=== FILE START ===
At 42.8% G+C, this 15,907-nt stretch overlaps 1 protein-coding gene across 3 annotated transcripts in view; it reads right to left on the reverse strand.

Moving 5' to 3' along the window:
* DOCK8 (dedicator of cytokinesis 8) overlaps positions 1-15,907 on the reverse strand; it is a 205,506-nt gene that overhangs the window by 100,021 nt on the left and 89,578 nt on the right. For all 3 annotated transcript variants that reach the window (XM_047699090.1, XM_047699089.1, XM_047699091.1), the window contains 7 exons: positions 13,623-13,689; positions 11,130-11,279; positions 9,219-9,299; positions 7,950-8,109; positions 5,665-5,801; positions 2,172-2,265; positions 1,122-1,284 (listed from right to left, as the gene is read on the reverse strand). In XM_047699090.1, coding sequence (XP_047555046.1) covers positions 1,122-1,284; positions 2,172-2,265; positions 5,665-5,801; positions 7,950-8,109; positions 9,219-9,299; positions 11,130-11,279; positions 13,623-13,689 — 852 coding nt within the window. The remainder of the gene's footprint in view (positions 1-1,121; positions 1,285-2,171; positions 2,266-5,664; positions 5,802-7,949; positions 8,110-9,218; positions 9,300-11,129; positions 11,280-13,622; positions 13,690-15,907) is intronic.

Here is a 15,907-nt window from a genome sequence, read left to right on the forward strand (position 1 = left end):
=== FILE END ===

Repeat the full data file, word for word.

At 42.8% G+C, this 15,907-nt stretch overlaps 1 protein-coding gene across 3 annotated transcripts in view; it reads right to left on the reverse strand.

Moving 5' to 3' along the window:
* DOCK8 (dedicator of cytokinesis 8) overlaps positions 1-15,907 on the reverse strand; it is a 205,506-nt gene that overhangs the window by 100,021 nt on the left and 89,578 nt on the right. For all 3 annotated transcript variants that reach the window (XM_047699090.1, XM_047699089.1, XM_047699091.1), the window contains 7 exons: positions 13,623-13,689; positions 11,130-11,279; positions 9,219-9,299; positions 7,950-8,109; positions 5,665-5,801; positions 2,172-2,265; positions 1,122-1,284 (listed from right to left, as the gene is read on the reverse strand). In XM_047699090.1, coding sequence (XP_047555046.1) covers positions 1,122-1,284; positions 2,172-2,265; positions 5,665-5,801; positions 7,950-8,109; positions 9,219-9,299; positions 11,130-11,279; positions 13,623-13,689 — 852 coding nt within the window. The remainder of the gene's footprint in view (positions 1-1,121; positions 1,285-2,171; positions 2,266-5,664; positions 5,802-7,949; positions 8,110-9,218; positions 9,300-11,129; positions 11,280-13,622; positions 13,690-15,907) is intronic.

Here is a 15,907-nt window from a genome sequence, read left to right on the forward strand (position 1 = left end):